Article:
Before finding it, I had tried a few Noodler’s inks that were supposed to be waterproof and even “bulletproof” (waterproof as well as bleachproof). In addition to their varying degrees of so-called waterproofness (I wasn’t very concerned about chlorine!), my main issue was that they seemed to clog my pens. Annoyed and frustrated, I got rid of all those inks and swore never to use Noodler’s again. And once I found Platinum Carbon, I had no need to look further.

At one point I wanted a little color variety, so I tried a waterproof blue (Sailor Sei-Boku Blue-Black), but it is a little too bright a blue to use with watercolors (this Gingerbread Village sketch is an example). I also wanted a waterproof brown, and since Platinum behaves so well for me, Platinum Carbon Sepia seemed like a natural choice. Unlike black, however, sepia is too pale and reddish for my taste (this sketch of Santa is an example). After those brief distractions, I stuck with black, and for the most part I’ve been happy.

Lately, though, especially in the fall when I was sketching so many trees, I started wanting a waterproof brown again. All that red, orange and yellow foliage seemed to demand a warmer ink color than black. Noodler’s #41 Brown is a popular choice among sketchers, so despite my skepticism about Noodler’s, I gave it a try when Peggy offered me a sample.

A few things about it made it less than ideal: The color is a bit cooler than I like in a brown, and it’s not quite as waterproof as Platinum Carbon. In my timed test, Noodler’s #41 washed a bit even after 20 minutes of drying time, while Platinum was completely waterproof after 60 seconds (see below). And dangit if it didn’t clog my trusty Sailor, which no ink has ever clogged! (That’s it! No more Noodler’s for me. Ever!)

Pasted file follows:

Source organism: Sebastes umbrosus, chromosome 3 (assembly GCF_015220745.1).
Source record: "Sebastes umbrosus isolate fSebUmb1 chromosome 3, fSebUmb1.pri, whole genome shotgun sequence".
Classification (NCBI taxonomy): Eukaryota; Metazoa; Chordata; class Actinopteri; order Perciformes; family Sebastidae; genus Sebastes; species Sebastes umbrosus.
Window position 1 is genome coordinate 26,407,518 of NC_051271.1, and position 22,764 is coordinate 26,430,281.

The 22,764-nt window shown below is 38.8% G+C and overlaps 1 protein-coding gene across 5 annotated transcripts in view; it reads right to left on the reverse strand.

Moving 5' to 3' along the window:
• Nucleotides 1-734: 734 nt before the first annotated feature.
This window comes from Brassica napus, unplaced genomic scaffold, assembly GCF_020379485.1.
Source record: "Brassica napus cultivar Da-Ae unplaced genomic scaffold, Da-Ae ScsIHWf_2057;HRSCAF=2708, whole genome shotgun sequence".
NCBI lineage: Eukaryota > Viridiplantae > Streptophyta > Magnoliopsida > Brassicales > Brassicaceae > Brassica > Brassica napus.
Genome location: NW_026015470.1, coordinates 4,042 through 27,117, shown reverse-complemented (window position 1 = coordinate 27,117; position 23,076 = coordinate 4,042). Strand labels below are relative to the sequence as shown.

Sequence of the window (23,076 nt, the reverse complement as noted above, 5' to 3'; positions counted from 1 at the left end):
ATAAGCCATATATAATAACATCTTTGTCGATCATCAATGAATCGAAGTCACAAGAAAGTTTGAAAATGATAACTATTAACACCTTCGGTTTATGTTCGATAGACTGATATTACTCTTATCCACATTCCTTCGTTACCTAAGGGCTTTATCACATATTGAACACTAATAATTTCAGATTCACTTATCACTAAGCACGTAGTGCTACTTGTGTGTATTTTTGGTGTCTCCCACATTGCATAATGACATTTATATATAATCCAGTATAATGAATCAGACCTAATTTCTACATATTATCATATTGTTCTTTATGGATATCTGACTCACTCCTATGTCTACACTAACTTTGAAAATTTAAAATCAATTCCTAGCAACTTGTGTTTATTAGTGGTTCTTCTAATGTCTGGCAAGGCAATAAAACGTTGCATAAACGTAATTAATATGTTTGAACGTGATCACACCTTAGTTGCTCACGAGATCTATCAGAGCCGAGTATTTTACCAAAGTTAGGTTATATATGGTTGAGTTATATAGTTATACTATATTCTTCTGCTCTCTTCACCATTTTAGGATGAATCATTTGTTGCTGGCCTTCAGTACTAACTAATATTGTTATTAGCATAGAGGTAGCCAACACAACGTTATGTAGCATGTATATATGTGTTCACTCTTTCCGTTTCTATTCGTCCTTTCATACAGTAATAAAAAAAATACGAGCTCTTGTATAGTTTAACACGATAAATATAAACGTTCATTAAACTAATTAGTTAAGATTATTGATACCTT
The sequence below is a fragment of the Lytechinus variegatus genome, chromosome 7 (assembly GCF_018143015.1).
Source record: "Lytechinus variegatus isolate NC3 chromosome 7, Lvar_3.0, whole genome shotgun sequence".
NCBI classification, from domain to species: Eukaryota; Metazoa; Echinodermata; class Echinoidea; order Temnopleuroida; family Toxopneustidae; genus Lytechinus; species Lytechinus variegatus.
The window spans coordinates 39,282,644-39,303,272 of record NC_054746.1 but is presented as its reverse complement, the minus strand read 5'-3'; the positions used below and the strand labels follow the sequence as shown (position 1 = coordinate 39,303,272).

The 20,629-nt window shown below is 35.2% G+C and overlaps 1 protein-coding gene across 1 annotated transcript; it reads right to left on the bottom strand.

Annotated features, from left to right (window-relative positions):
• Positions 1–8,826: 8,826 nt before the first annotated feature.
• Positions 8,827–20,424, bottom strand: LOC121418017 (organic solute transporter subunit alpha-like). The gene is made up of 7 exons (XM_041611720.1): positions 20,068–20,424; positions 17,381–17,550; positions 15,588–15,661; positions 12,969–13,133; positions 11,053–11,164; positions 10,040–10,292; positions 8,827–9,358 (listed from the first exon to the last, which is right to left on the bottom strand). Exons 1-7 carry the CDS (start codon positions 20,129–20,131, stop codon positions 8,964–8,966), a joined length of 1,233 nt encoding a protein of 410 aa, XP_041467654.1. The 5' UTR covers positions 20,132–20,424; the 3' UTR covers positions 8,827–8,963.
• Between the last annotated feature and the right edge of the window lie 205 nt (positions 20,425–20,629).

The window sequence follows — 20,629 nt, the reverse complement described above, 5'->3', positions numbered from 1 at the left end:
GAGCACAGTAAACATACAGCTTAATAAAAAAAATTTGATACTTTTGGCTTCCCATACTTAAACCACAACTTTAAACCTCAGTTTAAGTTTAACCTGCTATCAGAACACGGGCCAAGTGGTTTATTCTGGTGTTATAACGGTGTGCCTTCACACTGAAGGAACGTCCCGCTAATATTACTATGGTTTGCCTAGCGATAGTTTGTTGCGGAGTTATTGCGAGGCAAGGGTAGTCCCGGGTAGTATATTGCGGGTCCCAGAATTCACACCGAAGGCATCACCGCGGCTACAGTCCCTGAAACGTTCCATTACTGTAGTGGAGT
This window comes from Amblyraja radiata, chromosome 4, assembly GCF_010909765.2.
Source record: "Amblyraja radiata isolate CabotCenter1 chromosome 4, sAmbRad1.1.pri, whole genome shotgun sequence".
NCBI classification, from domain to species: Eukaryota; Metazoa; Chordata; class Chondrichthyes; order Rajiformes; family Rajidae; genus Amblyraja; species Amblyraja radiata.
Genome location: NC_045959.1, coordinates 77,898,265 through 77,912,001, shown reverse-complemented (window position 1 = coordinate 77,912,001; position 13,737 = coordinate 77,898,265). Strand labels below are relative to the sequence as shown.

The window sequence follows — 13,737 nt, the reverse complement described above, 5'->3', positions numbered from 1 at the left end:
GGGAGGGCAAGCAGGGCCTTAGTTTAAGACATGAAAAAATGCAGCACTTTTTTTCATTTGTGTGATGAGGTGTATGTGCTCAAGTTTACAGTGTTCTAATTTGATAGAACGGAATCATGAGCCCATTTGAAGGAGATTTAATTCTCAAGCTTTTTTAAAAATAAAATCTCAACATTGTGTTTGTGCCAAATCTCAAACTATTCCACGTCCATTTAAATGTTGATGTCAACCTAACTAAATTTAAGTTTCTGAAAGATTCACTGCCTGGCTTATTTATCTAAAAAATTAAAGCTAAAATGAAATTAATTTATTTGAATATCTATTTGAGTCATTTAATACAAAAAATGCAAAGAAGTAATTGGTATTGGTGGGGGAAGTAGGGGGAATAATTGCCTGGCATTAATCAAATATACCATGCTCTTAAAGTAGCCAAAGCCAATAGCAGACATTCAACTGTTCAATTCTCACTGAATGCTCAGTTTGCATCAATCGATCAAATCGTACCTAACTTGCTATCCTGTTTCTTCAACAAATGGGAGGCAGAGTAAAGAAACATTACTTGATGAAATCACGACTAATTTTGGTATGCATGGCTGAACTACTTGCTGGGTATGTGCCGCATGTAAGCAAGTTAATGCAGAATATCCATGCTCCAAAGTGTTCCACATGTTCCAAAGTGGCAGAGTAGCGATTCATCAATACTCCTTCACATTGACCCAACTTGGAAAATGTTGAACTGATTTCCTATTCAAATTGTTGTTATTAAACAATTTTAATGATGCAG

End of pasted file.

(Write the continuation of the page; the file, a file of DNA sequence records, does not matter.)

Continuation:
It might be difficult to see in this scan, but DeAtramentis Document Brown was
completely waterproof after only 30 seconds. Noodler's 41 wasn't completely
waterproof even after 20 minutes. (Stillman & Birn Epsilon sketchbook)
Then I started reading that Liz Steel was raving about DeAtramentis Document Brown. Its waterproofness seemed to satisfy her, and she liked the color (which looked good to me, too, in her scans). I went out to GouletPens.com to order a sample. (Inksamplepalooza is still going on – all ink samples are 20% off through Nov. 30! If you’ve been wanting to try some new inks, now is the time.)

Immediately, I liked the color – a rich, strong, warm brown. I tested it with Noodler’s #41 against Platinum Carbon Black, and its drying time was just as fast as Platinum, if not faster – it was completely waterproof after 30 seconds. I’ve had it in my pen for only a couple of days, so it’s too soon to tell whether it has a tendency to clog (stay tuned). But as of today, it looks like a winner.

Saturday, November 22, 2014

Monochrome

11/22/14 India ink, twig, Canson XL 140 lb. paper
The afternoon turned out drier than expected, so after lunch with a friend, I drove through the Crown Hill neighborhood looking for a sketch.

Although most of fall’s colors are gone, and I certainly miss them, I also love the stark beauty of bare trees – and I love to sketch them. The 5-Day Black & White Challenge a couple weeks ago taught me that making monochrome (or mostly monochrome) sketches of bare trees forces me to stay focused on the harsh, brittle shapes the trees form against the white sky. I sketched the same tree twice – once with India ink and twig, and once with a cool gray ink and tan colored pencil.

11/22/14 Pilot Iroshizuku Fuyu-syogun ink, Caran d'Ache Museum water-soluble
colored pencil

October – November Sketchbook Bound

Rain – it’s in the forecast as well as the hindcast and the currentcast. A good time for binding my October – November sketchbook. On the front cover are maples at U-Village to remind me of fall’s splendor (the yellow covers and orange binding thread complement the colors); on the back is a different sort of tree – a moss-hairy one from our trip to the Olympic Peninsula.